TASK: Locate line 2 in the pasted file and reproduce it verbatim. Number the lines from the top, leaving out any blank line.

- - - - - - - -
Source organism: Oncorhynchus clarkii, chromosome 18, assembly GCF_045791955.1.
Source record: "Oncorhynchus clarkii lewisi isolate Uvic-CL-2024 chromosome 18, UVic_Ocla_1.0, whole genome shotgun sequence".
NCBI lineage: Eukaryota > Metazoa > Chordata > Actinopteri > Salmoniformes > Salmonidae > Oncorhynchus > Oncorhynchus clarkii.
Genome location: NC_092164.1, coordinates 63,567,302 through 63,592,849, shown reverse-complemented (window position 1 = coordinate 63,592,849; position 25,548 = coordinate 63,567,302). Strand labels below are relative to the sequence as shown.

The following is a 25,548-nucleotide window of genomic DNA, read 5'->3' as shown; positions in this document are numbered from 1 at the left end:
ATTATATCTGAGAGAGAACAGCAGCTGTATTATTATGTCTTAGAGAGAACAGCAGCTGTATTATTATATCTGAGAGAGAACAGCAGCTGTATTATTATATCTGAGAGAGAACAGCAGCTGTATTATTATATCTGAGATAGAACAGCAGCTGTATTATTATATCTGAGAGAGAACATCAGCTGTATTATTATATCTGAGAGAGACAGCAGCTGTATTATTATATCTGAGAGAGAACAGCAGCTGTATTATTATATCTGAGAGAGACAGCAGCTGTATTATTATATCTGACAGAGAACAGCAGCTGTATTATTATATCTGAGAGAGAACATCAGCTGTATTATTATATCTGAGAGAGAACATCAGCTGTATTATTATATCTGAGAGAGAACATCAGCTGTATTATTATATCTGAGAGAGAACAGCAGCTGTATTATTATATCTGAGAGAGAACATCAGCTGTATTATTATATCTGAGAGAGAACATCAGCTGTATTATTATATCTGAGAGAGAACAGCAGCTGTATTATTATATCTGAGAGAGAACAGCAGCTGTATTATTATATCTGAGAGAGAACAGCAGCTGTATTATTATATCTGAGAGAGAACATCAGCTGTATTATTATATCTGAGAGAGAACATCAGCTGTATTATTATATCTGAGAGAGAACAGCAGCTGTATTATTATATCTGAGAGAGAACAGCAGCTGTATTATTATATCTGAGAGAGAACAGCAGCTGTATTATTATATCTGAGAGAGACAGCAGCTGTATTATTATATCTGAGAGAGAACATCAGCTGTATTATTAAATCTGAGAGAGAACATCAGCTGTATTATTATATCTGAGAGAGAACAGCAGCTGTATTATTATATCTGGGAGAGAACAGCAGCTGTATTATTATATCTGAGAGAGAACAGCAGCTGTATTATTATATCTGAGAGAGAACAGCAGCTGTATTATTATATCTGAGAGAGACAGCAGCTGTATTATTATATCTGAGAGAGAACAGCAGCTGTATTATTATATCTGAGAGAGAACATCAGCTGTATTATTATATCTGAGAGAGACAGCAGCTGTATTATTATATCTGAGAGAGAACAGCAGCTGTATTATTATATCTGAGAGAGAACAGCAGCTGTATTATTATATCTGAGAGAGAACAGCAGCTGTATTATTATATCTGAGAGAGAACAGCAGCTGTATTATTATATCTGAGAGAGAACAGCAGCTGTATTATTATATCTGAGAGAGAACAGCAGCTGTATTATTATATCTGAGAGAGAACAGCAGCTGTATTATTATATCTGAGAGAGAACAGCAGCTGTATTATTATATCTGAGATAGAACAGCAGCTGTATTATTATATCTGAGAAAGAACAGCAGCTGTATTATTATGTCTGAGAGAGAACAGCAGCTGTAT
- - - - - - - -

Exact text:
Source record: "Oncorhynchus clarkii lewisi isolate Uvic-CL-2024 chromosome 18, UVic_Ocla_1.0, whole genome shotgun sequence".